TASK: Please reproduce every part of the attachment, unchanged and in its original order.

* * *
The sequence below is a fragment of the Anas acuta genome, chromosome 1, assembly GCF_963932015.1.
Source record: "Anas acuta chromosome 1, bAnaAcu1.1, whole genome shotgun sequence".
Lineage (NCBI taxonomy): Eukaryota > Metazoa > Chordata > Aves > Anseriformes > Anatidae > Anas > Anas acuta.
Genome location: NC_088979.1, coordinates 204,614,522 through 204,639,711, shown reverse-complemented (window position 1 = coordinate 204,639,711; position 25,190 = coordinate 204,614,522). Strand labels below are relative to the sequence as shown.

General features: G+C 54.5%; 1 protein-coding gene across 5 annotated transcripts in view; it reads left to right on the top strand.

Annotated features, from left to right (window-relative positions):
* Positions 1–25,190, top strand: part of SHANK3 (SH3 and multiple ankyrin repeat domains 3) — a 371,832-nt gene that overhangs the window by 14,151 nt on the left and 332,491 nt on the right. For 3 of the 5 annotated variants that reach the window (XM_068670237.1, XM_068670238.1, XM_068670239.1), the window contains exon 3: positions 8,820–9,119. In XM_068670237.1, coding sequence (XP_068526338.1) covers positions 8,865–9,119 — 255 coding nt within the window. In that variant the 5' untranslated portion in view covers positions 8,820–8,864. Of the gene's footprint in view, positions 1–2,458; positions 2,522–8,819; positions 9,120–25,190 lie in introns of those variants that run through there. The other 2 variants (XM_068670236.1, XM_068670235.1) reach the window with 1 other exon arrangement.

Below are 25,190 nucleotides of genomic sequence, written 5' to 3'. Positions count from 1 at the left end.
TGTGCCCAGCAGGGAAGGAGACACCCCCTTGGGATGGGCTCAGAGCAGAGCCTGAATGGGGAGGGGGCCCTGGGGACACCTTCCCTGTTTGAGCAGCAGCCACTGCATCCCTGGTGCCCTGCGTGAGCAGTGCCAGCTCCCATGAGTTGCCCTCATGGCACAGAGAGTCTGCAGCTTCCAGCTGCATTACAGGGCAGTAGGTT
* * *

The sequence below is a fragment of the Anas acuta genome, chromosome 1, assembly GCF_963932015.1.
Source record: "Anas acuta chromosome 1, bAnaAcu1.1, whole genome shotgun sequence".
Lineage (NCBI taxonomy): Eukaryota > Metazoa > Chordata > Aves > Anseriformes > Anatidae > Anas > Anas acuta.
Genome location: NC_088979.1, coordinates 204,614,522 through 204,639,711, shown reverse-complemented (window position 1 = coordinate 204,639,711; position 25,190 = coordinate 204,614,522). Strand labels below are relative to the sequence as shown.

General features: G+C 54.5%; 1 protein-coding gene across 5 annotated transcripts in view; it reads left to right on the top strand.

Annotated features, from left to right (window-relative positions):
* Positions 1–25,190, top strand: part of SHANK3 (SH3 and multiple ankyrin repeat domains 3) — a 371,832-nt gene that overhangs the window by 14,151 nt on the left and 332,491 nt on the right. For 3 of the 5 annotated variants that reach the window (XM_068670237.1, XM_068670238.1, XM_068670239.1), the window contains exon 3: positions 8,820–9,119. In XM_068670237.1, coding sequence (XP_068526338.1) covers positions 8,865–9,119 — 255 coding nt within the window. In that variant the 5' untranslated portion in view covers positions 8,820–8,864. Of the gene's footprint in view, positions 1–2,458; positions 2,522–8,819; positions 9,120–25,190 lie in introns of those variants that run through there. The other 2 variants (XM_068670236.1, XM_068670235.1) reach the window with 1 other exon arrangement.

Below are 25,190 nucleotides of genomic sequence, written 5' to 3'. Positions count from 1 at the left end.
TGTGCCCAGCAGGGAAGGAGACACCCCCTTGGGATGGGCTCAGAGCAGAGCCTGAATGGGGAGGGGGCCCTGGGGACACCTTCCCTGTTTGAGCAGCAGCCACTGCATCCCTGGTGCCCTGCGTGAGCAGTGCCAGCTCCCATGAGTTGCCCTCATGGCACAGAGAGTCTGCAGCTTCCAGCTGCATTACAGGGCAGTAGGTT